One thing I loved were a lot of stories dealing with how partners (i.e. the person serving you your morning scone, baristas) take ownership of situations and devote their own time/money to customer experience. You have to be doing something right when you can make someone recognize that his/her job is not just a job.

Lastly, I liked how this book wasn't just about horn tooting. Sometimes Starbucks failed. Maybe they wanted to open a store in an area that was unwelcoming and couldn't warm up the community. Maybe their new drink wasn't well-received and had to be discontinued. And no, they don't always connect with the customer and they're not always consistent with quality. They recognize there have been different problems and experiences and not every customer leaves with a hug and smile.

All in all, this is a great book to talk about corporate practices that enable progression of your core business by not just focusing on the benjamins.
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on November 27, 2006
The Starbucks Experience attempts to explain the reason behind Starbucks' success using customer anecdotes, insider stories, and the occasional business strategy thrown in for good measure. The book is a fascinating study; stressing the very unique mindset this organization has over most of the businesses in our market today. For example, they offer benefits for part-time employees working as little as 20 hours a week, including adoption assistance, stock options, and health insurance. They build stores in such close proximity that they are oftentimes competing directly with one another. And they sell a product that until a few years ago most of us just brewed at home or paid a few cents at a gas station for on our way to work.

To put perspective on Starbucks' success, author Joseph Michelli states, "if you had "invested $10,000 in the Starbucks IPO on the Nasdaq in 1992, your investment would be worth approximately $650,000 today." If that weren't enough Michelli tells us "Starbucks opens five (5) new stores every day - 365 days a year." And yet through all this, they have maintained their level of quality - oftentimes a tough thing to do when a company expands at such a level.

The Starbucks Experience reads more like an autobiography than it does a business case study, and that alone should give you some insight into just how unique an organization Starbucks is. The book outlines five "experiences" that Starbucks uses to drive their company. Note that these principles are vague in description, making them easy to apply to any aspect of the company - from management through R&D to customer service. They are:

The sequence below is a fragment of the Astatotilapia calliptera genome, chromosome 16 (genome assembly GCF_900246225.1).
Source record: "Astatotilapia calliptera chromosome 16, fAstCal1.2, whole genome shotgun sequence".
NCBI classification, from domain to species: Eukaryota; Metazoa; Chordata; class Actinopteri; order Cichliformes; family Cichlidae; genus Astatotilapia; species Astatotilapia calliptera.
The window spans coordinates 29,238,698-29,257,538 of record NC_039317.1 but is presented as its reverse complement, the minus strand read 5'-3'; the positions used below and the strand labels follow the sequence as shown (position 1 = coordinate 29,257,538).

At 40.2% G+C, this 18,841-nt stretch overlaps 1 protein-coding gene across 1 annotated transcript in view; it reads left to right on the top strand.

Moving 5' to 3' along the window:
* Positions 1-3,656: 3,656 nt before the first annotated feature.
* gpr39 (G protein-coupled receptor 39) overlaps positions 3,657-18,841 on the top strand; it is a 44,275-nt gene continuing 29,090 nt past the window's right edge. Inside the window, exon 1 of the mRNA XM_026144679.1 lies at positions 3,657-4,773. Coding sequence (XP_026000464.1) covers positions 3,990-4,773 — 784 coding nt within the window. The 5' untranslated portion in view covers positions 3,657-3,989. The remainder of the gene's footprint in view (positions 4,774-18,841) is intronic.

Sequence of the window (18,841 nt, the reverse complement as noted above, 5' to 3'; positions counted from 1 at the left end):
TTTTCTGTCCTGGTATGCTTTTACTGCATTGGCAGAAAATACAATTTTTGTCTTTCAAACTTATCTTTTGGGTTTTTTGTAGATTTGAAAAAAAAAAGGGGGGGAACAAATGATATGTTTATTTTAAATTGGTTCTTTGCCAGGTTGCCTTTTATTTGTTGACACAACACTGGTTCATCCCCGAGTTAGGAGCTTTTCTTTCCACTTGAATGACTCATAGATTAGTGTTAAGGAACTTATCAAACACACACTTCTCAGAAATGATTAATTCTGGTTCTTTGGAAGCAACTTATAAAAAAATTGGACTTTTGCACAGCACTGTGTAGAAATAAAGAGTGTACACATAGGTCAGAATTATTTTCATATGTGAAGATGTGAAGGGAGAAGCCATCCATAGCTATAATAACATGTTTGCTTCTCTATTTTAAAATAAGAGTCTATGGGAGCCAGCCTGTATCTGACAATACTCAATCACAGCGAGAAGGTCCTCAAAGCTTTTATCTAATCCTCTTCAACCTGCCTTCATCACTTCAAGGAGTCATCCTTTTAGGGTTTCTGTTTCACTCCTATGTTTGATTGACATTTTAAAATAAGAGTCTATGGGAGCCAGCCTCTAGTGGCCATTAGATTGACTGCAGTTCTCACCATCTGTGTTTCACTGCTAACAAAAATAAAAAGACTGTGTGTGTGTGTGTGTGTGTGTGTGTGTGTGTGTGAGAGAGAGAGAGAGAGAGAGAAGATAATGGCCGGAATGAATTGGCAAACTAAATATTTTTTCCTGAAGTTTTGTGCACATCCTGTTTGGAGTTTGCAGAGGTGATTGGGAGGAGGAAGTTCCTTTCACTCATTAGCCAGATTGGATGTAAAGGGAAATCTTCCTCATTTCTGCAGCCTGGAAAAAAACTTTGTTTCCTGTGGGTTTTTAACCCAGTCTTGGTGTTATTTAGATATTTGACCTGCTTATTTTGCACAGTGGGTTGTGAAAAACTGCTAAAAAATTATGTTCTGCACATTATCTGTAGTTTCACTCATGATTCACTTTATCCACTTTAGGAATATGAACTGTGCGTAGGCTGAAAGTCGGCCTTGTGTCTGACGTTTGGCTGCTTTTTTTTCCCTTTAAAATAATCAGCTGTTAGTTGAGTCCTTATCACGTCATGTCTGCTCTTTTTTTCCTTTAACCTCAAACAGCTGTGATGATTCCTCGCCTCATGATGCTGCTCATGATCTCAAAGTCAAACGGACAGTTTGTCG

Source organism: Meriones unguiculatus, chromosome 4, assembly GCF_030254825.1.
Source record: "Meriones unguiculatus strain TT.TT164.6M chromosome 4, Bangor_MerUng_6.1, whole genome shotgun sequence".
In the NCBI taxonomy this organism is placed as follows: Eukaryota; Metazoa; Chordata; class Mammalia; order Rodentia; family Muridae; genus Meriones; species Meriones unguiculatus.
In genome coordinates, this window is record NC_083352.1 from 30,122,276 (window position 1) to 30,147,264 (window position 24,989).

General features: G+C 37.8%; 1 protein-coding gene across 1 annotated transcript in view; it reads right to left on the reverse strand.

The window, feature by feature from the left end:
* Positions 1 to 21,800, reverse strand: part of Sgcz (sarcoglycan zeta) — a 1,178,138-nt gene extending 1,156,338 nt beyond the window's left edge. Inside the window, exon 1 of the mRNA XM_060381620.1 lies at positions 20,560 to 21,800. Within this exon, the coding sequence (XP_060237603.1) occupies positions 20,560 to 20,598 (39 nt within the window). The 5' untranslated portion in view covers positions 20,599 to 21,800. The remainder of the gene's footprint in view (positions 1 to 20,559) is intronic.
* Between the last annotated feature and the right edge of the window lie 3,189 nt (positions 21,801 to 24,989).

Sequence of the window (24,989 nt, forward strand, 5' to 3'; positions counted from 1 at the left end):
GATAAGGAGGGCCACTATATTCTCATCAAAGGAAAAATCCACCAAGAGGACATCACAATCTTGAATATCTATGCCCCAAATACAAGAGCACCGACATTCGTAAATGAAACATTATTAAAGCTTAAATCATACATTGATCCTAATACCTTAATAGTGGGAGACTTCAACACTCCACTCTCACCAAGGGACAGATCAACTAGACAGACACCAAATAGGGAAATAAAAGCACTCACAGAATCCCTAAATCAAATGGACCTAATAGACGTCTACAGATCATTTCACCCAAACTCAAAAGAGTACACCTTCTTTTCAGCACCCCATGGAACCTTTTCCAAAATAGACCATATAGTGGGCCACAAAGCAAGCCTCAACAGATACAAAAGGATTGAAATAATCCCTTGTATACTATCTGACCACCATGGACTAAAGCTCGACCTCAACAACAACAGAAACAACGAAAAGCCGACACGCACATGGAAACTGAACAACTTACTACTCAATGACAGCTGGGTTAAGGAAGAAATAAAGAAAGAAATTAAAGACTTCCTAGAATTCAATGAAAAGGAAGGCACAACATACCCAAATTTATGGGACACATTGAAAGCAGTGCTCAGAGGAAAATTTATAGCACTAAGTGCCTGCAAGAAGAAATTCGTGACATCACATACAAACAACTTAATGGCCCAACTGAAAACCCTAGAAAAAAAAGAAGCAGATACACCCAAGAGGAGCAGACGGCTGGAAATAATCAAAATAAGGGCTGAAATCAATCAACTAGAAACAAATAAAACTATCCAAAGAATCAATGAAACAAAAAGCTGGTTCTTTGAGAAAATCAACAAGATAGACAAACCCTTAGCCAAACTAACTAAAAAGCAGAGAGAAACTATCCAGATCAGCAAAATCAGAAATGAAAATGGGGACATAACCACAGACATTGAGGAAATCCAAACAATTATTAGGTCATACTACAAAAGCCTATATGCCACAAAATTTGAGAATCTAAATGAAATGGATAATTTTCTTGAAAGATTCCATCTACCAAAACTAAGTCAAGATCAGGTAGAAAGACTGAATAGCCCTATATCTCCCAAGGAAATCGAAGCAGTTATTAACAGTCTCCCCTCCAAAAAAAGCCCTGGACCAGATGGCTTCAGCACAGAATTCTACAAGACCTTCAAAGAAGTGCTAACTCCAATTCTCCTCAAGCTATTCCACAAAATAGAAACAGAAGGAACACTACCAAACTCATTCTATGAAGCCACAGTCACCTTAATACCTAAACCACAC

1. Make it your own

2. Everything matters

3. Surprise and delight

4. Embrace resistance

5. Leave your mark

Each one of these principles are given more attention, for example under the first principle of "Make it your own" the company further lists "be welcoming, be genuine, be considerate, be knowledgeable, and be involved" and stresses that these aren't just for the retail level folks but for every area of the company. At the end of each principle is a "create your own experience" segment which rephrases the principle in a way businesses can apply to their own brands, and an "ideas to sip on" thought that gives an overview of the chapter.

Still, with all of these insights there is no surefire list to follow, no defined strategies. All in all The Starbucks Experience serves more to add to the mystique of Starbucks' success than it does to define it in a way other organizations can emulate. However, the author's eighteen-month study of the chain does provide enough information to at least get you inspired and looking at your business an entirely different way.
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on June 11, 2007
Whether you love or hate big companies like Starbucks put it aside! Any business owner or worker providing service to clients (ie: most of us) can learn something from this book. The simple principal identified in this book as "surprise and delight" is so lacking in most businesses who leave us every day without any reason to talk about them. Loved the idea about the coffee cup on taxi advertising - I would have bought the book just for that idea alone! PS - I don't drink coffee, nor is there a Starbucks in my town, but I believe you can learn from any business!

Kirsty Dunphey, author: Retired at 27, If I can do it anyone can
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VINE VOICEon April 24, 2012
This book is a MUST read for baristas and other Starbucks employees as it reaffirms WHY Starbucks is the number one coffee shop in the world. The employees meet expectations of their customers as the third place and it goes beyond getting a hot cup of coffee or icy frappuccino. It means making contact with the customer by smiling and asking about their day and the ritual of writing their name on their cup and remembering their order if they are a regular. It means surprising them by connecting with them on a deeper level with humor and compassion whenever possible. It means offering a fair trade product and be involved in the community that Starbucks thrives in and making it a better place for those businesses around them. It means offering health insurance to part time employees and understanding the Starbucks experience means extraordinary commitment to excellence above and beyond their product.